Substitute for chlorine tablets???

dhimpel

Active member
Jun 4, 2015
31
Basehor Kansas
I'm pretty new to this forum. For the last year I have been using a chlorinator with 3" tablets in it to keep my chlorine levels up. This year I noticed that it wasn't keeping up with my chlorine levels very well and my CYA is too high also. What can I use instead of the 3" tablets too keep my chlorine levels up?
 

JoyfulNoise

TFP Expert
Platinum Supporter
May 23, 2015
17,216
Tucson, AZ
I'm pretty new to this forum. For the last year I have been using a chlorinator with 3" tablets in it to keep my chlorine levels up. This year I noticed that it wasn't keeping up with my chlorine levels very well and my CYA is too high also. What can I use instead of the 3" tablets too keep my chlorine levels up?
Have you gone to the PoolSchool link yet and read ABCs of Pool Water Chemistry?

The use of trichlor 3" pucks is pretty much industry standard teaching for pool water chlorination. What they fail to mention is that constant use of the pucks over-stabilizes pool water (CYA gets too high) and then the chlorine is no longer effective. Then, instead of fixing the problem, you are led by the pool stores to use ever increasingly expensive chemical solutions (algaecides, shock powders, etc) that only make the water worse.

If you want to follow the TFPC Method , then you will need to read up on the links in PoolSchool and make the switch to liquid chlorine or bleach. You will also need to purchase one of the Recommended Testkits (either the TF-100 or the Taylor K-2006) and get away from pool store water testing. Once you take control of your own testing, you will find that your pool is very easy to maintain using the methods taught here.

And, where are my manners!?!? I failed to say this - Welcome to TFP! :wave:
 

JoyfulNoise

TFP Expert
Platinum Supporter
May 23, 2015
17,216
Tucson, AZ
Splash,

is this topic a reminder to read the Poolschool or do you have actual suggestions as to substitute? (would love if anyone knew of one).
The only substitute method for water chlorination taught here is bleach/liquid chlorine. All forms of solid chlorine, either in powder form or in pucks, add unwanted chemicals to your water. All of the chlorinated cyanurate chemicals (dichlor and trichlor) add too much CYA over time and cal-hypo drives up the waters calcium hardness. Lithium hypochlorite is a solid form of chlorine that will not affect water chemistry (the lithium ion doesn't really do anything) BUT it is way too expensive to use on a regular basis for daily water chlorination. Chlorine gas is available in some areas by direct injection into the pool water but it has to be performed by a qualified and trained service company and you'll only get injections once per week which is an insufficient frequency for proper water sanitation.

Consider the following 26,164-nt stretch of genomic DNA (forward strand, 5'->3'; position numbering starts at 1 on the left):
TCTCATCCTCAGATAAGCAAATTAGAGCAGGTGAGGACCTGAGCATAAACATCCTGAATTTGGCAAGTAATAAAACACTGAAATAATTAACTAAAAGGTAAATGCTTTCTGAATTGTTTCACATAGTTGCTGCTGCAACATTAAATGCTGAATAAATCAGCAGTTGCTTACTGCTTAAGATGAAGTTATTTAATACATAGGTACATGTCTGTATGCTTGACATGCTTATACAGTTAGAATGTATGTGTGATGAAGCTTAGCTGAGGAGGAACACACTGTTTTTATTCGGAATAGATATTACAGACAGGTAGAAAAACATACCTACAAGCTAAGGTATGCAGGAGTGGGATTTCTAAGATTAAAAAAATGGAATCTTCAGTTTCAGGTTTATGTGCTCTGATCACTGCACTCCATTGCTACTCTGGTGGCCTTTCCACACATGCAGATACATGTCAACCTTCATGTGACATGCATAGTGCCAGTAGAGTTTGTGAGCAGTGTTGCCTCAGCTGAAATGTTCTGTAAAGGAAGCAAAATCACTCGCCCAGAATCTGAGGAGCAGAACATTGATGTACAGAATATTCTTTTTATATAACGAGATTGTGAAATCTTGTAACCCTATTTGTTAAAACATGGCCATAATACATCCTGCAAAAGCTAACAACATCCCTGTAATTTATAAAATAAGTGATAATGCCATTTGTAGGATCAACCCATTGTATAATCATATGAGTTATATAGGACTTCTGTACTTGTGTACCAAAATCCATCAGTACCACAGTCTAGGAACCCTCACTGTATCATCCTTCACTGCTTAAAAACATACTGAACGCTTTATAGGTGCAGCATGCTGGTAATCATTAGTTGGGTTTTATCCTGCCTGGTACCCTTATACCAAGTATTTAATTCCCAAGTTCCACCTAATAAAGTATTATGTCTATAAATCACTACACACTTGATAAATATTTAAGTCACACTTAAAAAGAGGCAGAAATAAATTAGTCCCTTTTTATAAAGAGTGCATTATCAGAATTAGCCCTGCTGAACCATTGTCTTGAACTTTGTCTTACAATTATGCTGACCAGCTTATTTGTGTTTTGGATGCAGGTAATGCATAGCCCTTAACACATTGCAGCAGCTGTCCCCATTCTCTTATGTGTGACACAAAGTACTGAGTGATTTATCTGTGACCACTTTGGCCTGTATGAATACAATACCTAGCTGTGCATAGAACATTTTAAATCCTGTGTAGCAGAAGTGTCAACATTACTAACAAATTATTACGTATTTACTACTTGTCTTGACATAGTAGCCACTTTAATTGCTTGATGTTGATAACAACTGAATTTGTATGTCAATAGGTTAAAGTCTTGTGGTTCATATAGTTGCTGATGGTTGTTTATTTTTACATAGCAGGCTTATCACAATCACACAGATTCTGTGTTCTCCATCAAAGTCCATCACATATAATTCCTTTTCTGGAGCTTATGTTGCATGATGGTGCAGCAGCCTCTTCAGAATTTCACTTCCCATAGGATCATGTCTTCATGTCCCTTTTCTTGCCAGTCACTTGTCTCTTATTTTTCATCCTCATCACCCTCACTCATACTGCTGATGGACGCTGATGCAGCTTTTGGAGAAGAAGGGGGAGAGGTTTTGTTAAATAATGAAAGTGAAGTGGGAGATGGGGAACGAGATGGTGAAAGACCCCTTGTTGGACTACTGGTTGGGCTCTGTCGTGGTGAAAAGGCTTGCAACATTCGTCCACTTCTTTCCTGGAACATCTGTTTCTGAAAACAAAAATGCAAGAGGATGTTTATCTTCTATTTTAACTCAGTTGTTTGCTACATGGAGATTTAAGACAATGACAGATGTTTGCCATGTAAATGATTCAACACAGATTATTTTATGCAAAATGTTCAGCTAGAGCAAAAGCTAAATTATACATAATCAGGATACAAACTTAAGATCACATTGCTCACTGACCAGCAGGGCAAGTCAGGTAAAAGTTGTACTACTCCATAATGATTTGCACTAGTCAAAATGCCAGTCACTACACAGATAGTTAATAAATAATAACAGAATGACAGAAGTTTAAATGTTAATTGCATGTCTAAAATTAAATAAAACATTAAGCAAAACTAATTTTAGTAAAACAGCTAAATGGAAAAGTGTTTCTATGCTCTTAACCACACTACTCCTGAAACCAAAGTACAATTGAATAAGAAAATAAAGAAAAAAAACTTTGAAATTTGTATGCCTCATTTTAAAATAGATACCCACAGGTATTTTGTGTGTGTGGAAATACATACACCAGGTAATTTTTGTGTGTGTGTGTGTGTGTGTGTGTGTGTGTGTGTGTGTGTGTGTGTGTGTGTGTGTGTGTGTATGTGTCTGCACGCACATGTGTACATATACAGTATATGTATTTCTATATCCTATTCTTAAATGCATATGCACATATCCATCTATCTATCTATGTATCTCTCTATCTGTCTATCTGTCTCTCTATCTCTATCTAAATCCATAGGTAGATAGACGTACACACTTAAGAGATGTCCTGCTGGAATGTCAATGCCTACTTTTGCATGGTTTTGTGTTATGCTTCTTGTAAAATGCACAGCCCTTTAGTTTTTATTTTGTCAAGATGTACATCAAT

In short, the only reliable method for water chlorination is liquid chlorine or bleach.
 

dhimpel

Active member
Jun 4, 2015
31
Basehor Kansas
Thanks for the feedback. Does anybody have a specific brand of bleach or liquid chlorine they use?? Also does anyone know how much is needed? I got my test kit ordered the other day. Got tired of using test strip and guessing what my levels were.
 

Texas Splash

Mod Squad
TFP Expert
LifeTime Supporter
Many people will simply go to their local grocery store or Wal-Mart and get the generic (regular) bleach. It all boils-down to cost and percentage (strength). Most common bottle will be 8.25%, but regionally, some carriers may have 10 or 12%. As long as the active ingredient is Sodium Hypochlorite, and the batch is not too old, you're good to go.
 

COBrien

Well-known member
May 6, 2015
184
Chickasha, OK
For my SLAM, I used Great Value concentrated bleach (8.25%) from Walmart. Unscented, plain old bleach (i.e., not EZ-Pour, Splashless, etc.).

I have now discovered that Atwood's sells 10% "Liquid Pool Shock" for $2.00 per gallon, or 4-gallon cases for $7.99. Takes less liquid to get where I need to be, and it's cheaper than the GV bleach I was using.
 

JoyfulNoise

TFP Expert
Platinum Supporter
May 23, 2015
17,216
Tucson, AZ
Just be careful when purchasing liquid chlorine products and consider two things -

1. Bleach degrades over time. The higher the concentration, the faster the rate of breakdown - see this post;

2. Always check the date codes - how to read bleach date codes.

Always store bleach in a cool, dark space (never outside in a shed in the heat and/or humidity).